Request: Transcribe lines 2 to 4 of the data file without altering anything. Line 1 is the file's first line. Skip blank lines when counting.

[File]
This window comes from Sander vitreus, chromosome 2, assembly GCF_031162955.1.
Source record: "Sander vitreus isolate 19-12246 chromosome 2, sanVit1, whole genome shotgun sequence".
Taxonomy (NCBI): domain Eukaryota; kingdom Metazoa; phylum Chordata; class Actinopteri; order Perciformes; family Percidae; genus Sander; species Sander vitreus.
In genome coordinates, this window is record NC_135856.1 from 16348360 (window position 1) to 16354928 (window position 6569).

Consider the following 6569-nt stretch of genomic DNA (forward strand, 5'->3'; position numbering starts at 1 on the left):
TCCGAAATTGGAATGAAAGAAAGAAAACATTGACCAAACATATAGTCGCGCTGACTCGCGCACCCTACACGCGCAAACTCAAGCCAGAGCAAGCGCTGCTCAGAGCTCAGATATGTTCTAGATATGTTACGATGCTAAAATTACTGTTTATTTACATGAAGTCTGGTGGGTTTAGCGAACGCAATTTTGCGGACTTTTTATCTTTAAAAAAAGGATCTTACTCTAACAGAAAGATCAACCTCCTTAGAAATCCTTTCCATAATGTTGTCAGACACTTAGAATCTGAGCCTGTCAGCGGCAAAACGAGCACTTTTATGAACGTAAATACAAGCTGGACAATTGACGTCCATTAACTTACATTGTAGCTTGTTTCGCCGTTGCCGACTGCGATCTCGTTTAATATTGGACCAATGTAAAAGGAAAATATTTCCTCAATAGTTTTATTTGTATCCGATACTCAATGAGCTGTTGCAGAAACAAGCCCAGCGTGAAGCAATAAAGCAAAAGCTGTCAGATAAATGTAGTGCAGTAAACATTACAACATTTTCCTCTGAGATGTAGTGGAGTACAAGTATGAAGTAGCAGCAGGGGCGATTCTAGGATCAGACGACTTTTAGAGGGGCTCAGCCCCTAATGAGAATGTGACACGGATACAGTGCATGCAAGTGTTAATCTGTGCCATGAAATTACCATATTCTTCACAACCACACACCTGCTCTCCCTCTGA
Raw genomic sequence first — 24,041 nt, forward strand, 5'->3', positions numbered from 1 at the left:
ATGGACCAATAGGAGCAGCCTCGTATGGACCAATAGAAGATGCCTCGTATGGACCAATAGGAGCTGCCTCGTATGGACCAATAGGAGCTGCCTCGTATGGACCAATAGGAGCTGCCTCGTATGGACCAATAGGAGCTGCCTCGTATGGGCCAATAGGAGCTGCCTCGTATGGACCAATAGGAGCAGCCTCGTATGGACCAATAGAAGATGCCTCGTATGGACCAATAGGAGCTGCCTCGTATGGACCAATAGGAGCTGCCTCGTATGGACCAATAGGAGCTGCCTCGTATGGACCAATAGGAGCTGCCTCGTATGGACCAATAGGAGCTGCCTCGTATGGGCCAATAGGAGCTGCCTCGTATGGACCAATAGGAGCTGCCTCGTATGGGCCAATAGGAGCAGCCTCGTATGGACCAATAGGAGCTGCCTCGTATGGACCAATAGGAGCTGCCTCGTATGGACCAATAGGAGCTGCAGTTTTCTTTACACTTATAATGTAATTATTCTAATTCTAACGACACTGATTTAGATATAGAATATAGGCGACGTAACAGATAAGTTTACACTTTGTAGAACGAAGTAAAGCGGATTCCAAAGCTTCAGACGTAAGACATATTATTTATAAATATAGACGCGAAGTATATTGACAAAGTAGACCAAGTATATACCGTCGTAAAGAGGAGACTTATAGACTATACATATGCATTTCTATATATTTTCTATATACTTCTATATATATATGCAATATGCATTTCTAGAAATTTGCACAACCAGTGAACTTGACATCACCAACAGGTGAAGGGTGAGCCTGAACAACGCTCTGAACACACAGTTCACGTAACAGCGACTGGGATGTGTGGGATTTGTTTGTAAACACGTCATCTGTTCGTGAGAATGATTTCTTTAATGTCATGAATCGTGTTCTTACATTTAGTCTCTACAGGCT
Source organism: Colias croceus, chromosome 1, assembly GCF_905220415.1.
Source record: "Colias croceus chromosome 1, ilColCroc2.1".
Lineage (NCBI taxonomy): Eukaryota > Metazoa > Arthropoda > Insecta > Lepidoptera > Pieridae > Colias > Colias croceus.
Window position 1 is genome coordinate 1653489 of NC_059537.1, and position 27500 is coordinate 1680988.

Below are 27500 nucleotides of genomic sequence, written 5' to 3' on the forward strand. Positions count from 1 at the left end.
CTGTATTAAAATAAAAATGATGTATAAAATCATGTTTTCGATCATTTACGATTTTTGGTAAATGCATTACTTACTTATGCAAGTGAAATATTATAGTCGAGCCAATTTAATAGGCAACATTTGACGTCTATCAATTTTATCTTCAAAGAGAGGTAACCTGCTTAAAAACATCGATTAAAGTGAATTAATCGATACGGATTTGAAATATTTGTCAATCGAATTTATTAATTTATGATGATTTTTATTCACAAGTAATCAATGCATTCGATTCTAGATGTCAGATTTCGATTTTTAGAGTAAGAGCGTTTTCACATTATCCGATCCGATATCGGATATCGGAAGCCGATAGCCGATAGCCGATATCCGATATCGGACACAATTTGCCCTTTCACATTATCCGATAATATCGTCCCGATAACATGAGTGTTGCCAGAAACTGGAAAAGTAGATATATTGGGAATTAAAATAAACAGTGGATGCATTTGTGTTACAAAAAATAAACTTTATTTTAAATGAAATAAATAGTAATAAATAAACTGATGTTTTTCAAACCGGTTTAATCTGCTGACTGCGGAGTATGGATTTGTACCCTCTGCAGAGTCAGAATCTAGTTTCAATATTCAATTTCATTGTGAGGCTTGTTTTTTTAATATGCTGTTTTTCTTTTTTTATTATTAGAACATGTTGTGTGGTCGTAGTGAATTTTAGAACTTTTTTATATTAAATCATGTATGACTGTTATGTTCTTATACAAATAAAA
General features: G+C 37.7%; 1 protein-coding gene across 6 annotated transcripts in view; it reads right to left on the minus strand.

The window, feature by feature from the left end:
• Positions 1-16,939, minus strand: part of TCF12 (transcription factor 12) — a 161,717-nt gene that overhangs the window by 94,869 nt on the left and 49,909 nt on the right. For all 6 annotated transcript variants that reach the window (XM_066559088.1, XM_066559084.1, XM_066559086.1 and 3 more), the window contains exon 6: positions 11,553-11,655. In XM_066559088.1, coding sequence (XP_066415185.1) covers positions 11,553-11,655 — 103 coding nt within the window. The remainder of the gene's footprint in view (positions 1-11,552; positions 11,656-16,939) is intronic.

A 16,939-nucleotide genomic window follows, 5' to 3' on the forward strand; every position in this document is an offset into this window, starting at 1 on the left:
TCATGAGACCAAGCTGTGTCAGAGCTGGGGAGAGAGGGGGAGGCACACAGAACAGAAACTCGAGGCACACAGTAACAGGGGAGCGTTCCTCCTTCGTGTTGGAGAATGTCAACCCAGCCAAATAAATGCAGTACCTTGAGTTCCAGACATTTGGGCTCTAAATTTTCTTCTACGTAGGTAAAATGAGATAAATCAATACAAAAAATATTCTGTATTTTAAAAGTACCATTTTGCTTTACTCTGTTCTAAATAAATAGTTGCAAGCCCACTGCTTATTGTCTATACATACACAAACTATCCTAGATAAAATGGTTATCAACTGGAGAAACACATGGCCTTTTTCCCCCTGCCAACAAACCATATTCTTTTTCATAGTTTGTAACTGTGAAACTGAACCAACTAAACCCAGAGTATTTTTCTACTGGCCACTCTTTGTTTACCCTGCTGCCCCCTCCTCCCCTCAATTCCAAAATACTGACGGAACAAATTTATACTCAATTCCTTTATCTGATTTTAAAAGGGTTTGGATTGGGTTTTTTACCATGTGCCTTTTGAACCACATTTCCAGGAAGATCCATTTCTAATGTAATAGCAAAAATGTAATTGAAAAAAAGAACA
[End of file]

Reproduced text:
Source record: "Sander vitreus isolate 19-12246 chromosome 2, sanVit1, whole genome shotgun sequence".
Taxonomy (NCBI): domain Eukaryota; kingdom Metazoa; phylum Chordata; class Actinopteri; order Perciformes; family Percidae; genus Sander; species Sander vitreus.
In genome coordinates, this window is record NC_135856.1 from 16348360 (window position 1) to 16354928 (window position 6569).